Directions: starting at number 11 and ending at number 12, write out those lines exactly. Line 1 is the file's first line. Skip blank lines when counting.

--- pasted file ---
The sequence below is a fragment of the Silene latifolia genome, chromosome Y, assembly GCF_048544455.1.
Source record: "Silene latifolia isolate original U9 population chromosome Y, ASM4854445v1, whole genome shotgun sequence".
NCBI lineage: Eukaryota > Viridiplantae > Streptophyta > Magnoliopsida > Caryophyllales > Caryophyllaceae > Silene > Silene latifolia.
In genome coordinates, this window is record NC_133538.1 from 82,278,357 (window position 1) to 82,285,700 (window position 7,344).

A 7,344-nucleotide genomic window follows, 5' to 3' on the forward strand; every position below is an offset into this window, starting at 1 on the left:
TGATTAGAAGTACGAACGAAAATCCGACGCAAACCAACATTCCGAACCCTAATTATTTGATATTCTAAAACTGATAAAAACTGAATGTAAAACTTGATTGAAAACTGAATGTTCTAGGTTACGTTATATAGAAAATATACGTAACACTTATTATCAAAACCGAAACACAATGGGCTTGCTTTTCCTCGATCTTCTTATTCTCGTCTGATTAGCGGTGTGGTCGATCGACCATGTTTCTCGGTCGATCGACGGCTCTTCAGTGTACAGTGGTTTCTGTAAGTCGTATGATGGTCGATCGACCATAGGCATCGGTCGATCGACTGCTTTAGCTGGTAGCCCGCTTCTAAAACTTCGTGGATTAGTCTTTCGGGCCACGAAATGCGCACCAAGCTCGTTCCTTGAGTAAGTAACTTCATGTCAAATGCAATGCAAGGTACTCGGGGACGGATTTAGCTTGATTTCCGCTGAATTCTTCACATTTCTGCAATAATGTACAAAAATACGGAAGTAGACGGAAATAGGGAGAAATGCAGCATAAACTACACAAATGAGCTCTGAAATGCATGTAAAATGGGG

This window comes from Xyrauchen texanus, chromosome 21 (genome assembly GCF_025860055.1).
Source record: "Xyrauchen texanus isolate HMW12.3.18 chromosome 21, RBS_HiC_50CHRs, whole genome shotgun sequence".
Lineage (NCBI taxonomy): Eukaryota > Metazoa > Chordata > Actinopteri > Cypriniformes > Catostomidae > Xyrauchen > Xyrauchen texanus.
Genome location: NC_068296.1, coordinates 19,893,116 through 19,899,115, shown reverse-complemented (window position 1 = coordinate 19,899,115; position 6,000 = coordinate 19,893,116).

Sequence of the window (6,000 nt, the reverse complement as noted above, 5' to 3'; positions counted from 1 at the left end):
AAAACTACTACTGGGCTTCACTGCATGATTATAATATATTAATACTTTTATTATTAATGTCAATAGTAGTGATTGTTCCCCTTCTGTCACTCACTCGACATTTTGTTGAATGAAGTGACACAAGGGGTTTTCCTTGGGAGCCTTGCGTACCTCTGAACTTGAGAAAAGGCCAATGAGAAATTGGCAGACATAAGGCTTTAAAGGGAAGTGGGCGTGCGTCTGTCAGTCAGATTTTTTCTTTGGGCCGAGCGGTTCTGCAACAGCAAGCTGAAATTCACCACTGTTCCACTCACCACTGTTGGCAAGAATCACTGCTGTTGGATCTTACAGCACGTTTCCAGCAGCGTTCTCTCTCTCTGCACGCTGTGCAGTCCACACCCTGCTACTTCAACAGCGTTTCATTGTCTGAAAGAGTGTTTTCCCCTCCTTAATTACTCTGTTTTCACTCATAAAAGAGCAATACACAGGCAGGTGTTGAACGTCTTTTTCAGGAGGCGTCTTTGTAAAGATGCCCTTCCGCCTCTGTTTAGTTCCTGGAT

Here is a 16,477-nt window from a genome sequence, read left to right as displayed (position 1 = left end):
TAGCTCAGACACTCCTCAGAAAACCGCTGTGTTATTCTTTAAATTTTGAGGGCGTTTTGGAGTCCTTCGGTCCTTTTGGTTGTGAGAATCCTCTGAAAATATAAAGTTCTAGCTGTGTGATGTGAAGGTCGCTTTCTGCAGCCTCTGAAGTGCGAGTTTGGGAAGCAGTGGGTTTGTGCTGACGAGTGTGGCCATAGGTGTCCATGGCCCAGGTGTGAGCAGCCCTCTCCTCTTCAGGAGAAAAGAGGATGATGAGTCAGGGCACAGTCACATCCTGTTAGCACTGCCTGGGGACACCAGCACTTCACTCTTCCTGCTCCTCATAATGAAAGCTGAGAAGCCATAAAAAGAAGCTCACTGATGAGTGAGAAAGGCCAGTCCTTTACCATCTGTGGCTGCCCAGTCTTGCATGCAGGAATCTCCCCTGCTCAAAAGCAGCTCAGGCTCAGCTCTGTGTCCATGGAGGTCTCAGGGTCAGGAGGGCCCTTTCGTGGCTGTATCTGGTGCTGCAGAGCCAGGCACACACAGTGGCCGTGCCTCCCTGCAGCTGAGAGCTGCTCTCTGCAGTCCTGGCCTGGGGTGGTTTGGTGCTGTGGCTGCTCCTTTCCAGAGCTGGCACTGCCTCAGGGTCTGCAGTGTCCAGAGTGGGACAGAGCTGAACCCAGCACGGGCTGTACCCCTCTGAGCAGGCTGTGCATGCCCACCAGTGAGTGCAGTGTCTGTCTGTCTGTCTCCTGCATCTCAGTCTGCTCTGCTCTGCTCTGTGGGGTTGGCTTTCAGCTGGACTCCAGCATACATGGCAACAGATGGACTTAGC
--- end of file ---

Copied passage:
Sequence of the window (6,000 nt, the reverse complement as noted above, 5' to 3'; positions counted from 1 at the left end):
AAAACTACTACTGGGCTTCACTGCATGATTATAATATATTAATACTTTTATTATTAATGTCAATAGTAGTGATTGTTCCCCTTCTGTCACTCACTCGACATTTTGTTGAATGAAGTGACACAAGGGGTTTTCCTTGGGAGCCTTGCGTACCTCTGAACTTGAGAAAAGGCCAATGAGAAATTGGCAGACATAAGGCTTTAAAGGGAAGTGGGCGTGCGTCTGTCAGTCAGATTTTTTCTTTGGGCCGAGCGGTTCTGCAACAGCAAGCTGAAATTCACCACTGTTCCACTCACCACTGTTGGCAAGAATCACTGCTGTTGGATCTTACAGCACGTTTCCAGCAGCGTTCTCTCTCTCTGCACGCTGTGCAGTCCACACCCTGCTACTTCAACAGCGTTTCATTGTCTGAAAGAGTGTTTTCCCCTCCTTAATTACTCTGTTTTCACTCATAAAAGAGCAATACACAGGCAGGTGTTGAACGTCTTTTTCAGGAGGCGTCTTTGTAAAGATGCCCTTCCGCCTCTGTTTAGTTCCTGGAT